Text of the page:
16 Responses

  1. janna
    | Reply

    Santorini is so gorgeous! I love traveling to places that has history behind it. Great details and thanks for sharing! I cant wait to visit this place and see it for myself someday.

  2. Elisa Subirats
    | Reply

    Maybe I am only of the few travelers here who has not been to Santorini yet! THANK YOU for the historical part of this post, I am an history buff and I appreciated to read about the history behind Santorini. I did not know that Santorini was also interesting also from the archaeological point of view so another reason to visit this island soon

    • Mei and Kerstin
      | Reply

      You’re welcome, Elisa! I’m glad that our post was able to offer you some information of the history of Santorini that you didn’t know about. You should definitely visit this awesome Greek island if you get a chance. 🙂

  3. Your photos are gorgeous! I’ve never been to Greece but I’m hoping to go later this summer. Your photos made me excited to go.

    • Mei and Kerstin
      | Reply

      Thanks Nathan! Browsing through our photos also made us want to reeexplore Greece. So we’re going back to Crete and Santorini next week. Make sure to check out our Instagram or Facebook page; I hope our upcoming photos will make you even more excited to go to Greece! 🙂

  4. Drew Seaman
    | Reply

    Love this! I was an anthropology major in college, and took a handful of archaeology classes, so this is right up my alley. So many people focus on the water and the adorable villages, but it is nice to see a focus on the actual history of the island. Great work!

    • Mei and Kerstin
      | Reply

      Thanks a lot, Drew! If you like archaeology, you must go to Santorini (and other Greek islands too!) 🙂 We’re actually going back to Crete and Santorini in a couple of days. And I’m looking forward to writing more travel posts with a focus on Greek history and archaeology.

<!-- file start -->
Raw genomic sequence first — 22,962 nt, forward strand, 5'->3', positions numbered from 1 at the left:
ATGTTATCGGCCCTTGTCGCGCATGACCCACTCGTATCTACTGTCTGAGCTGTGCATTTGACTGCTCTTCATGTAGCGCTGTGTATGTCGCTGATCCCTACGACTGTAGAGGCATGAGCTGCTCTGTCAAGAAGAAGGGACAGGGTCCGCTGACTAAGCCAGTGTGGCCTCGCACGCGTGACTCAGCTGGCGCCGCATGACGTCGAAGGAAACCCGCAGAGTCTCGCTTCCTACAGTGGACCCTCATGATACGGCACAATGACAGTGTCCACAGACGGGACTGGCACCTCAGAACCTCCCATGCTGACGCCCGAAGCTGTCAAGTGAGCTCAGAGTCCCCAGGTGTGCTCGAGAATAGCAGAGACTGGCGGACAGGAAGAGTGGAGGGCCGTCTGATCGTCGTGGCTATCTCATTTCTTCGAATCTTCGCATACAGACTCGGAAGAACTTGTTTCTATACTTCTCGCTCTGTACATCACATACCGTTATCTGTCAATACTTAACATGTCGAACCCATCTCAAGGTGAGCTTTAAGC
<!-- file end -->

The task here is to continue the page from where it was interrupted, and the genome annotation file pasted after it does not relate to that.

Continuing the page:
5. gokulr27
    | Reply

    Good to know how this place was formed. This is indeed a paradise and the sunset from the spot does look amazing.

  6. noelmorata
    | Reply

    This brings me back over 30 years when I last visited this amazing island and it was so different then, but still touristy. I did stay for a week and it wasn’t enough to really absorb the lifestyle and relaxed atmosphere.

    • Mei and Kerstin
      | Reply

      Wow! I didn’t know that it was already touristy 30 years ago! But despite the crowd, the Greeks always manage to be stressless and offer us a relaxing atmosphere on their islands! 🙂

  7. Karla
    | Reply

    I stopped by Akotiri too. Initially, we didn’t have a tour and that was sad, I didn’t get what was there. So we decided to join one. That was a lot better. It really does have an amazing history

  8. Christina
    | Reply

    What an adventure you had! Santorini sounds like the perfect place to wing it and explore without an agenda. I’m so looking forward to visiting one day and I’m doubly encouraged by your positive experiences.

  9. danik
    | Reply

    Never knew about the history of these islands (its a weak area for me this part of EUrope) but I always wanted to go here and check them out (like all the other visitors looking for that famous photo!) Great write up 🙂

    • Mei and Kerstin
      | Reply

      Thanks Danik! Greece and all the other countries around the Mediterranean are actually my favorite part of Europe. 🙂 If you’re planning to go there, let me know if you have any question. I’d be glad to send you some tips and infos.

  10. Linda Aksomitis
    | Reply

    I always look for the history behind a place when I travel, and you’ve shared so many rich details here! I found the Upper side town photo and info especially interesting — reminds me a little of Old Town in Quebec City, one of my favorite destinations.

    • Mei
      | Reply

      Thank you, Linda. I’m glad that you like my story about Santorini. Quebec City is on our bucket list! We’re looking forward to explore it (hopefully soon!)